3. Promoting Knowledge-Sharing Through Collaborative Learning

This employee onboarding tip might sound obvious, but a lot of companies still have a hard time with it. We’re talking about leveraging subject-matter expertise through Collaborative Learning.

When you hire a talented team, your employees are your greatest resource. They have the skills, the smarts, and the expertise to help your new hires succeed–and they can do it through creating a Collaborative Learning culture within your onboarding program. All you need to do is tap into that resource and set your subject-matter experts free.

With old-school, top-down onboarding, businesses run the risk of creating information silos. For example, sales teams are only told about sales goals, and marketing departments lack insight into product development.

Everyone is working on their own niche, with no way to lift their heads and see where the company is going. In contrast, Collaborative Learning enables L&D teams and employees to create and fulfill learning needs together. As a result, employees are more invested in the onboarding process. They help create quality courses that L&D teams don’t have to buy or source through expert interviews. Other elements such as discussion forums, peer coaching, and employee-generated content also help.

This is one of the biggest benefits of Collaborative Learning when onboarding new hires. In contrast with this traditional siloed approach, employees can teach each other about their work and gain valuable visibility into other departments, which helps them stay aligned on global strategy and promotes collaboration across teams, even when onboarding remotely. Employees become more invested in the company as a whole, and being part of a learning community and sharing knowledge leads to higher employee satisfaction.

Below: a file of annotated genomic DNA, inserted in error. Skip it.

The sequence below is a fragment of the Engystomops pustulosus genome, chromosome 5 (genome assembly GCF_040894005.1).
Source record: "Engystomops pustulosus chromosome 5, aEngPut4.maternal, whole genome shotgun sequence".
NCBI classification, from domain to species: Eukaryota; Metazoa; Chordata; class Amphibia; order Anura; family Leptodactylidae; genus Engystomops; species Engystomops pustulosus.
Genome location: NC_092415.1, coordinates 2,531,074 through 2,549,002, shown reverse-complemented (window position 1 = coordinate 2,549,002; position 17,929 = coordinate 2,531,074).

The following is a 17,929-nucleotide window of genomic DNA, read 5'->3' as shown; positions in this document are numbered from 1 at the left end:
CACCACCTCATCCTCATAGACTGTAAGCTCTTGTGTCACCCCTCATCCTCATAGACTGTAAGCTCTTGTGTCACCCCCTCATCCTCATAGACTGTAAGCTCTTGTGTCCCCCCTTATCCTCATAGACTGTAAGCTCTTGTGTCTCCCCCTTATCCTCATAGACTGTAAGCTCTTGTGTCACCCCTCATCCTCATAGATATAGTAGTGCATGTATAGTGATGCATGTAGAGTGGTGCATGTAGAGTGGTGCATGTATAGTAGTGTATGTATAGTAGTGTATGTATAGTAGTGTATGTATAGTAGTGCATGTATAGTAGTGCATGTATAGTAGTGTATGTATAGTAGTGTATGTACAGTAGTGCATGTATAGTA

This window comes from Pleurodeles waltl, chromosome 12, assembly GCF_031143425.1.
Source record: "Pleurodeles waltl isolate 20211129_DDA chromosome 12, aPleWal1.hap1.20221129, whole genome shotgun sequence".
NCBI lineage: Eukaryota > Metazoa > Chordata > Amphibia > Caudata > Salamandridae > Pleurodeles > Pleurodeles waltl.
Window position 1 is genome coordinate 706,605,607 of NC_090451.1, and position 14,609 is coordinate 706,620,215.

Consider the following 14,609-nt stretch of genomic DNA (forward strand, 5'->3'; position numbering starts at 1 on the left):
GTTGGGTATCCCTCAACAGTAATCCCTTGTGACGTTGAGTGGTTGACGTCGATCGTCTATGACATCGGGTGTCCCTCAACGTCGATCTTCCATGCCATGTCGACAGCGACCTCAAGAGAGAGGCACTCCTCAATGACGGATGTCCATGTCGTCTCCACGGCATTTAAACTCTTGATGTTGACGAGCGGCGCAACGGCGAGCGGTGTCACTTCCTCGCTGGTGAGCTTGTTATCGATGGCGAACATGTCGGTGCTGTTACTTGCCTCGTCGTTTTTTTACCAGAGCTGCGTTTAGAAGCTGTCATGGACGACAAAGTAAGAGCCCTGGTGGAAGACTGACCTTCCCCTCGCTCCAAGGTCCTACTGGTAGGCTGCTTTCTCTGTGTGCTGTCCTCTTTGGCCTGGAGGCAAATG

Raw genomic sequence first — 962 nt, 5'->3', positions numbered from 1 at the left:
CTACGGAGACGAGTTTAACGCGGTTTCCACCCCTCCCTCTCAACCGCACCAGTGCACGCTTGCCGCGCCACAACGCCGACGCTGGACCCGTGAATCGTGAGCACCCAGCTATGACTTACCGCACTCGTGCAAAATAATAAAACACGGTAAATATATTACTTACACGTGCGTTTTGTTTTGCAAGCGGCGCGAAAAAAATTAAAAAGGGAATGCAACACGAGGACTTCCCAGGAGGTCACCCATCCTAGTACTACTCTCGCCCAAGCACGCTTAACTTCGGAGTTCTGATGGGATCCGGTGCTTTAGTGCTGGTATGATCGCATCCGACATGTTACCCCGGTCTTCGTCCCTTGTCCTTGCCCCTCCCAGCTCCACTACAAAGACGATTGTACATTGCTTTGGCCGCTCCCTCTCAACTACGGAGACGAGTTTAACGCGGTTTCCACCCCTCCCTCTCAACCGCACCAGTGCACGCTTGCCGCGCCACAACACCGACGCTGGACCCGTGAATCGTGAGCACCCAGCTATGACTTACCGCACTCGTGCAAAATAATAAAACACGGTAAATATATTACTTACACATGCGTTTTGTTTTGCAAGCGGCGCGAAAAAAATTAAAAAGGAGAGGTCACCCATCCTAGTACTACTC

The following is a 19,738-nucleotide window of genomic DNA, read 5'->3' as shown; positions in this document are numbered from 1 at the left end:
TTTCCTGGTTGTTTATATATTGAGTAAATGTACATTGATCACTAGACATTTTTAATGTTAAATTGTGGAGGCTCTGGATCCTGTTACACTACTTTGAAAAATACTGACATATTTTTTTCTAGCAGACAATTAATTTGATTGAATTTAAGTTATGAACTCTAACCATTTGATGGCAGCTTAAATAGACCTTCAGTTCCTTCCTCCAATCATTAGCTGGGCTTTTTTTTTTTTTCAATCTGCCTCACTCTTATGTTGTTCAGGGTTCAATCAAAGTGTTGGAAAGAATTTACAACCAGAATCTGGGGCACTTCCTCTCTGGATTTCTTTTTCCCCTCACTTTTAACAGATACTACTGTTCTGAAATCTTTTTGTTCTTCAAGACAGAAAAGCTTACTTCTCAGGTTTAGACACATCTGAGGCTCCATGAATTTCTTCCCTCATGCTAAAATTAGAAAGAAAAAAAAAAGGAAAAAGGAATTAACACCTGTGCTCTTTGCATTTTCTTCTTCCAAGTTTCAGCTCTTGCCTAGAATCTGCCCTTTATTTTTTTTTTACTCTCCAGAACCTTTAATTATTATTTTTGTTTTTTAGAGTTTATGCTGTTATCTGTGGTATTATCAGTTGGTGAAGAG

So, how can you put these three benefits of Collaborative Learning to work in your onboarding process? All it takes is an investment in the right Collaborative Learning platform.

Download the eBook New Hire Roadmap: All The Employee Onboarding Resources You Need From Day 1 To Day 90 And Beyond to learn how to launch a new hire training program that makes a mark and fosters lifelong L&D. Also, join the webinar to stay updated with a new hire roadmap that will leverage your onboarding process!


eBook Release: 360Learning
360Learning is the learning platform powered by collaborative learning. We foster internal mobility to solve the talent shortage by empowering companies to upskill from within.